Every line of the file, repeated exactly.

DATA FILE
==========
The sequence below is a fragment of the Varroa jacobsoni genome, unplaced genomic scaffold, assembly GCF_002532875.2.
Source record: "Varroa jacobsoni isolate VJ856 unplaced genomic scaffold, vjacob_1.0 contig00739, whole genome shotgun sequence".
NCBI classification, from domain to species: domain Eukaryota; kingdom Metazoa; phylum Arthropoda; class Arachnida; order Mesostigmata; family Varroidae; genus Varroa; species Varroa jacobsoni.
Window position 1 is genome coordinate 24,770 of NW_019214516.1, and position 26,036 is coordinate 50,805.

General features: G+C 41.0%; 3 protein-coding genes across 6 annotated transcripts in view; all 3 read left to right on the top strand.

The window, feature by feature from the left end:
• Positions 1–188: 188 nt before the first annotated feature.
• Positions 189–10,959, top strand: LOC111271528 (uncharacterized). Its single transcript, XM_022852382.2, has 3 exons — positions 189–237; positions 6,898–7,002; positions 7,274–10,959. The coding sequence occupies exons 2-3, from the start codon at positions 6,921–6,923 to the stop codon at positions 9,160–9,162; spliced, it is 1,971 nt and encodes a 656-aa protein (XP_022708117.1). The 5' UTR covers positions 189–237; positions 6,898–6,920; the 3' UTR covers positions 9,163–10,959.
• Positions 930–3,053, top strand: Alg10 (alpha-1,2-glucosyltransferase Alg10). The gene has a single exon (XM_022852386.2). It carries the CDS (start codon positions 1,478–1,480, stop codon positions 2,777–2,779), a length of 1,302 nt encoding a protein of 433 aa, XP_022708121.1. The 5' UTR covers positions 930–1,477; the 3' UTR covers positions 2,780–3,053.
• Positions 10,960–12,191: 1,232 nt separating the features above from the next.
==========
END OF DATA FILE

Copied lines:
The sequence below is a fragment of the Varroa jacobsoni genome, unplaced genomic scaffold, assembly GCF_002532875.2.
Source record: "Varroa jacobsoni isolate VJ856 unplaced genomic scaffold, vjacob_1.0 contig00739, whole genome shotgun sequence".
NCBI classification, from domain to species: domain Eukaryota; kingdom Metazoa; phylum Arthropoda; class Arachnida; order Mesostigmata; family Varroidae; genus Varroa; species Varroa jacobsoni.
Window position 1 is genome coordinate 24,770 of NW_019214516.1, and position 26,036 is coordinate 50,805.

General features: G+C 41.0%; 3 protein-coding genes across 6 annotated transcripts in view; all 3 read left to right on the top strand.

The window, feature by feature from the left end:
• Positions 1–188: 188 nt before the first annotated feature.
• Positions 189–10,959, top strand: LOC111271528 (uncharacterized). Its single transcript, XM_022852382.2, has 3 exons — positions 189–237; positions 6,898–7,002; positions 7,274–10,959. The coding sequence occupies exons 2-3, from the start codon at positions 6,921–6,923 to the stop codon at positions 9,160–9,162; spliced, it is 1,971 nt and encodes a 656-aa protein (XP_022708117.1). The 5' UTR covers positions 189–237; positions 6,898–6,920; the 3' UTR covers positions 9,163–10,959.
• Positions 930–3,053, top strand: Alg10 (alpha-1,2-glucosyltransferase Alg10). The gene has a single exon (XM_022852386.2). It carries the CDS (start codon positions 1,478–1,480, stop codon positions 2,777–2,779), a length of 1,302 nt encoding a protein of 433 aa, XP_022708121.1. The 5' UTR covers positions 930–1,477; the 3' UTR covers positions 2,780–3,053.
• Positions 10,960–12,191: 1,232 nt separating the features above from the next.